Change Your Thinking For Creative Business Solutions

The pressure is on.  You have to turn it around to not only survive, but thrive.  You cannot change the game by continuing to do what no longer works.  So what do you do?  How can you reinvent yourself?  Where do you begin?  How do you create business solutions that are sustainable?  Change the game by changing your thinking.


British educator Sir Ken Robinson once stated “Creativity is as important in education as literacy.” If creativity is so important, why is it in such short supply and why does it meet so much resistance?  Though creativity sometimes hits us like a thunderbolt in the middle of the night jolting us into action, most of the time creative ideas are a process.   The ironic part is the harder we press ourselves to be creative, the more our creative brain shuts down.  Therefore, we have to go back to our childhood  playful mode to recapture that creative confidence and reteach ourselves to use both sides of our brain to overcome innovation anemia.  In the article on “Design Thinking” in Fast Company magazine, David Kelley, founder of the design firm Ideo and the Stanford, gives examples of how creativity stems from a creative process of divergent thinking, utilizing both sides of the brain which results in analytical solutions that solve every problem and guide every decision.


In our experience in working with clients, we have learned the power of stepping back before forging ahead.  We have discovered the importance of taking time to identify the problem, understand the business and political issues behind the problem, gathering client and emotional intelligence through observation and insights from diverse people in various departments who work closely with clients and know their needs helps you break apart the problem before putting it back together in a whole new way.  In that synthesis step is where the creative leap often occurs.


According to Kelley, the creative process involves:

  1. understanding
  2. observation
  3. brainstorming
  4. prototyping


However, most clients want to skip steps 1 & 2 and jump directly to 3.  brainstorming.  But in our experience, if you skip the first two steps, you miss the true value of the process because the most innovative ideas usually come from learning to listen with emotional intelligence in order to fully understand the issues and observe what is of true value to your clients so you can then begin to think and act strategically.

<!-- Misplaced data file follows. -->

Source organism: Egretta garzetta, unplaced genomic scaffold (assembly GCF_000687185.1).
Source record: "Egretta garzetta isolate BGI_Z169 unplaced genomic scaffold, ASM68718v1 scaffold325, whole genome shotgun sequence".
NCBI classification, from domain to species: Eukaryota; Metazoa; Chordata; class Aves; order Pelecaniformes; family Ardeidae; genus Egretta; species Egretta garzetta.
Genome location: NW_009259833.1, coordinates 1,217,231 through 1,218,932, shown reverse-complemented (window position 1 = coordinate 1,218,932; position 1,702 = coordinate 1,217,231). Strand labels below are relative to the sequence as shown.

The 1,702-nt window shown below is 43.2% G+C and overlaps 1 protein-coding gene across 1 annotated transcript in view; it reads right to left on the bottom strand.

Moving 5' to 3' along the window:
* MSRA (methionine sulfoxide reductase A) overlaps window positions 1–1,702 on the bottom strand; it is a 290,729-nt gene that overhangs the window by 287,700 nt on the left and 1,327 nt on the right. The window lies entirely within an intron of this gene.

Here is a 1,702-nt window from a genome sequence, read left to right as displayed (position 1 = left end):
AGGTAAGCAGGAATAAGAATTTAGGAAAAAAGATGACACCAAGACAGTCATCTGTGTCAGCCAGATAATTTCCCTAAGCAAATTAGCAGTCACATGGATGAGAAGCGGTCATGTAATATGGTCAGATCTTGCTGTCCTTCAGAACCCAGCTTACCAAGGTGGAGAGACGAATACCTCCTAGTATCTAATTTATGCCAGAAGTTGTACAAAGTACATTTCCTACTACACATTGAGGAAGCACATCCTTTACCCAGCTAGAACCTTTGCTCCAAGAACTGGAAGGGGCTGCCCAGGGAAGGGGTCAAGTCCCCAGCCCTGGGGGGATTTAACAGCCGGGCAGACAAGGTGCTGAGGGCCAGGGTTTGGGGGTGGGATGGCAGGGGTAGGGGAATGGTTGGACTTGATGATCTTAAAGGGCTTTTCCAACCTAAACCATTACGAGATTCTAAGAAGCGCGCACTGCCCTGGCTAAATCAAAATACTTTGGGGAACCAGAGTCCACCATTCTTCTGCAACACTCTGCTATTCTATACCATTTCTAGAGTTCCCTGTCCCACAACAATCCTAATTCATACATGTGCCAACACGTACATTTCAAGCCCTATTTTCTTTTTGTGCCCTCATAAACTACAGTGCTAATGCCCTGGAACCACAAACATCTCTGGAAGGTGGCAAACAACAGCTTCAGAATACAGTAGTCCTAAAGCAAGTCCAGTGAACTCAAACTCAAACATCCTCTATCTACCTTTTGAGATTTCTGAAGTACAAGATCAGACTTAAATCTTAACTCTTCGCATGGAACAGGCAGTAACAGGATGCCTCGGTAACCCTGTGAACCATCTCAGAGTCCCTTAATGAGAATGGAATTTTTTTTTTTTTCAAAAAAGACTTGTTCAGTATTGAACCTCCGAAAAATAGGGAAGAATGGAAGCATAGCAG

For example, Marriott recently desired to overhaul its TownePlace Suites, a chain of mid-range extended-stay hotels. The company had originally hoped to set the chain apart with snazzier, more guest-friendly lobbies. But after hanging out in the hotels, Ideo staffers discovered that guests were reluctant to be seen in the lobbies at all.  Through observation, the project managers came to understand that guests felt that if you were hanging out in the lobby, it meant you had nothing to do.  So that made lobbies really sad spaces.  The happiest guests were those who’d managed to bond with the larger community — by joining a nearby tennis club, finding a church, or frequenting a restaurant. That led to a brainstorming session on how to make TownePlace feel more like a temporary home. One result: a giant wall map of the local area that highlighted guests’ favorite discoveries, and not only introduced newcomers to the area but also spurred conversation among them — itself a community builder. Skeptical franchisees were trotted through a prototype built in a San Francisco warehouse, and won over. A year after the rollout, guest satisfaction with the new lobbies increased 16.8%.


In order to redesign a customer experience, you may also have to redesign organizational structures, culture, and more or you will miss the mark in producing the experiences desired.


“Leveraging collaborative and diverse thinking is like a lot of things, it is not as easy as it sounds,”  said Wayne O’Neill in a recent interview.  “It involves structuring diverse opinions in a group and then following a creative process that doesn’t leave out the two most important steps that people miss which are understanding and observation before jumping to brainstorming.  The way this impacts the client connection process, that is the heart of our practice, is that many times people who are technical, people who are younger, people who touch clients in a different way are not assessed for their opinion on how to connect with the clients.  It is not a sin, but more a lack of recognition that those individual have insights that allow the company to connect in a much more authentic manner.”




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